Comic: Godzilla Oblivion #1 Title
 Godzilla Oblivion #1
 Joshua Hale Fialkov
Pencils: Brian Churilla Inks: Brian Churilla
Language: English Release: 2016
Publisher: IDW Publishing Pages: 32
Colors: Jay Fotos Cover: Brian Churilla
Monster Appearances: Aliens, SDF, & Misc Appearances:
Godzilla, Rodan, Kiryu, Mothra, King Ghidorah N/A
Anthony Romero

Readers get their first trip into the inter-dimensional mini-series Godzilla Oblivion this month. Joshua Hale Fialkov, best known for his work on I, Vampire and The Bunker, sends the story's main characters through a portal where they find a world ruled by Godzilla. In terms of execution, the first issue is okay with a story that's a decent introduction piece; however, the art by Brian Churilla, who has done work on titles like the comic run for Big Trouble In Little China, feels like an odd fit for the title.

In terms of plot, the comic opens on a group of scientists led by doctor Eli Talbert who have just finished work on a machine able to open a dimensional portal. No sooner is their work complete that the project's backer, Ms. Yamada , arrives demanding it be activated, not wanting to wait for testing. Despite reservations from the scientists, the machine is turned on and a portal generated. Eli Talbert, Ms. Yamada and three of her armed guards walk through the portal to the other side. Once in the other dimension, the group encounters a post apocalyptic world ruled by kaiju and that various resistance teams are struggling to survive in.

The issue's story is somewhat self aware. Doctor Talbert even pokes fun at having seen this "movie before" where scientists have to activate a device without proper testing and horrible things happen. Despite this tongue and cheek introduction, the rest of the comic is more serious in tone. It presents the events with a straight face, especially after one of Yamada's men meet a horrible fate. It's too soon to make a judgement on how the mini-series might fare. This issue does spend a good deal of its time setting up what the rest of the series will likely encompass, and ends on a cliffhanger.

Despite the straight faced nature of the story, the art is anything but. For this comic Brian Churilla gives a very comedic take to the proceedings which doesn't really gel with the story. More often than not I wasn't impressed by the artwork, although there are some panels that are very well done. The first page, other than Ridley who looks too cartoony, is good and well structured. The intro to Rodan, who looks incredible under Churilla's hand, is also a great moment in the comic thanks to the artwork. Unfortunately these tend to be exceptions. Kiryu, for example, looks downright goofy in this issue. A lot of the human characters, especially in shots with multiple characters, look silly as well... and inconsistent too. Their appearances change pretty heavily depending on how much detail Churilla placed into that particular drawing. Sometimes they look great while other times they look totally different, like a comedic drawing found in a Mad magazine.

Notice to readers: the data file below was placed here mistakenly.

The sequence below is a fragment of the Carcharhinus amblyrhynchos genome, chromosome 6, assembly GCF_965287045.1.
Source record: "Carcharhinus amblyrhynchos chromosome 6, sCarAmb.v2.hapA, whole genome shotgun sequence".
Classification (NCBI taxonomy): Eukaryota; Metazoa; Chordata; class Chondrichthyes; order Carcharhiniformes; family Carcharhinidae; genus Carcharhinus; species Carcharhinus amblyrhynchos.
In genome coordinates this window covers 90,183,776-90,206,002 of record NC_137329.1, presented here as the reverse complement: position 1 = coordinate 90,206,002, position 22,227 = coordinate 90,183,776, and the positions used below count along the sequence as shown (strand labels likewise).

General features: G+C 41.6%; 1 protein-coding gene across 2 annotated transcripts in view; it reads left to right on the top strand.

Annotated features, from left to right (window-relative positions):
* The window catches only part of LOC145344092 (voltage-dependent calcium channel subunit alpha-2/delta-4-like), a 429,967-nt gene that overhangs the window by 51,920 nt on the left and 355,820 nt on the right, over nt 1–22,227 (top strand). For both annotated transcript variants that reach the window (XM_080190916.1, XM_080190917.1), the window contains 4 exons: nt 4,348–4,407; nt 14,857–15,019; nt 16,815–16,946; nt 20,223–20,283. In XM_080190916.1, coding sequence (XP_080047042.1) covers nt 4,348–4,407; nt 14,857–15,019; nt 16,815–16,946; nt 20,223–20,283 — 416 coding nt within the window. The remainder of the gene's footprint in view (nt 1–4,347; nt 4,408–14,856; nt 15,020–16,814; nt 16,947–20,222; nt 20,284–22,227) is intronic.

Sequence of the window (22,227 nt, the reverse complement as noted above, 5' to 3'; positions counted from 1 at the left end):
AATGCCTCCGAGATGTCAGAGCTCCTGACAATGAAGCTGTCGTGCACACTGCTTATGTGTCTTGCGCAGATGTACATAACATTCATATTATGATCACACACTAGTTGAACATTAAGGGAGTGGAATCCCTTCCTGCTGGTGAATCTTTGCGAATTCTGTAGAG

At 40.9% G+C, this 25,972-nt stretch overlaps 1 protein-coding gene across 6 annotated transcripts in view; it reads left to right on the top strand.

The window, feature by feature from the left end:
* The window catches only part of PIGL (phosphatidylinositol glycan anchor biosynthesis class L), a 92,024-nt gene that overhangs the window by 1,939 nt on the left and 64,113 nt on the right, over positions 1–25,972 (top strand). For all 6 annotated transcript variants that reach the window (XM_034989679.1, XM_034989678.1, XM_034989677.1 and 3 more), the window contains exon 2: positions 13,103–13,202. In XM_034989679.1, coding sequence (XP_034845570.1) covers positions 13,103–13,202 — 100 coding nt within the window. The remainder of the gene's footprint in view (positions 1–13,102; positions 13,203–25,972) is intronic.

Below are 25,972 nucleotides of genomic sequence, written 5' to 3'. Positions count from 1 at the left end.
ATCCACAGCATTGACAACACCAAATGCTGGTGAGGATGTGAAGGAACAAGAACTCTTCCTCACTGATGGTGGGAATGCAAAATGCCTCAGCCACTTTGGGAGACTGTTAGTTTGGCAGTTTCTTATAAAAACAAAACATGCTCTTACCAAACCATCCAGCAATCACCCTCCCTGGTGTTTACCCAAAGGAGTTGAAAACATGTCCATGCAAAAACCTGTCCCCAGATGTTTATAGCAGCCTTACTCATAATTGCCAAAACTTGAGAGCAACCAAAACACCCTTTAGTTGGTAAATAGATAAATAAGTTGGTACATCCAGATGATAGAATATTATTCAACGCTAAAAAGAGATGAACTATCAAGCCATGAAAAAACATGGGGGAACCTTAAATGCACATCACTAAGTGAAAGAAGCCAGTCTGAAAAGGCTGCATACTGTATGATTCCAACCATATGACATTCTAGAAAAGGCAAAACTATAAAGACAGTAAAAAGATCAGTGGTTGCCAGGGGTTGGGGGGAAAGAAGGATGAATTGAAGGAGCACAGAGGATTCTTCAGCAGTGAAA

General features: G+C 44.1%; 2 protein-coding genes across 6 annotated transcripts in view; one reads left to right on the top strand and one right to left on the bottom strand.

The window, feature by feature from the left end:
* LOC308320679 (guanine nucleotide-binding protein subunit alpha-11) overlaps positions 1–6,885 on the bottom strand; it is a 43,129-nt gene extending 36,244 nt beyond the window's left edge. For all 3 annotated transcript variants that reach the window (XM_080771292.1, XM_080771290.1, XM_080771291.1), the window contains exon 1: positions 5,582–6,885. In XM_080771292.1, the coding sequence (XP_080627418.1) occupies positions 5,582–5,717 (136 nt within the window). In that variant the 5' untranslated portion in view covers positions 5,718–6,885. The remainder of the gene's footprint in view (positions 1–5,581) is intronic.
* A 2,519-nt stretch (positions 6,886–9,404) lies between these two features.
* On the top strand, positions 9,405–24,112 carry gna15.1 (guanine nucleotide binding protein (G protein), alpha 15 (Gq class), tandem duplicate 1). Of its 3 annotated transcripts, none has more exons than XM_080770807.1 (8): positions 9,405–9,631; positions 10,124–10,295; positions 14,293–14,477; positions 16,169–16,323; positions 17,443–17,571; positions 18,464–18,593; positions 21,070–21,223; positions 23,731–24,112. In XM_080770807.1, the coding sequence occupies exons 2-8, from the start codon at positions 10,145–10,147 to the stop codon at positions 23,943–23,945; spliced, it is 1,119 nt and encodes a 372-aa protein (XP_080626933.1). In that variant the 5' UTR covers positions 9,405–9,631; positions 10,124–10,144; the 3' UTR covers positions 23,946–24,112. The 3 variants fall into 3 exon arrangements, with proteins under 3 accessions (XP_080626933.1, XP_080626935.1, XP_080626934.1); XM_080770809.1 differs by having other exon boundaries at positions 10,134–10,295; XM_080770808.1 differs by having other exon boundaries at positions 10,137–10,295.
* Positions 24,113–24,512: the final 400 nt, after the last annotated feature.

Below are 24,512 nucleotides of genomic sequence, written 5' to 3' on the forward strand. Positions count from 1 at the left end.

As for the covers for this issue, there are a lot to choose from with four in total. The main one is done by interior artist Churilla. It's a solid cover, using three color tones to represent Godzilla, Mothra and Rodan and offers a striking piece that is simple yet very visually appealing. The subscription bonus cover is done by James Stokoe, artist and writer on the amazing Godzilla: The Half-Century War series, which showcases a Godzilla Against Mechagodzilla (2002) era Godzilla fighting off four Mothra larvae. Like all of Stokoe's work, the cover is very rich in detail and it's easy to get lost in. The only downside is that Godzilla looks to be holding one of the larva in a slightly awkward manner where it seems like his hands wouldn't be big enough to do that. Next up is a retailer incentive cover by Agustín Graham Nakamura that shows Godzilla, powering his atomic ray, marching at head level through a city. It's a flawless cover that really draws your attention thanks to the nice range of colors due to the red smoke below Godzilla and the detail placed in Godzilla's face. The final cover is another one by Churilla and features a Godzilla 2000: Millennium (1999) era Godzilla against a purple city background. It's appealing, although feels a bit too simple and a step down from the others available. Of the four covers, the first three are all solid but I would have to tip my hat to the Nakamura as the one to seek.

Overall, this issue is an okay start to this new series. It does a pretty good job setting the scene for the rest of the series, and now the later issues just have to hit it home. Hopefully, though, the art improves on those later issues, as it was a bit distracting at times in this first issue.

Variant Covers
Comic: Godzilla Oblivion #1 Comic: Godzilla Oblivion #1 Comic: Godzilla Oblivion #1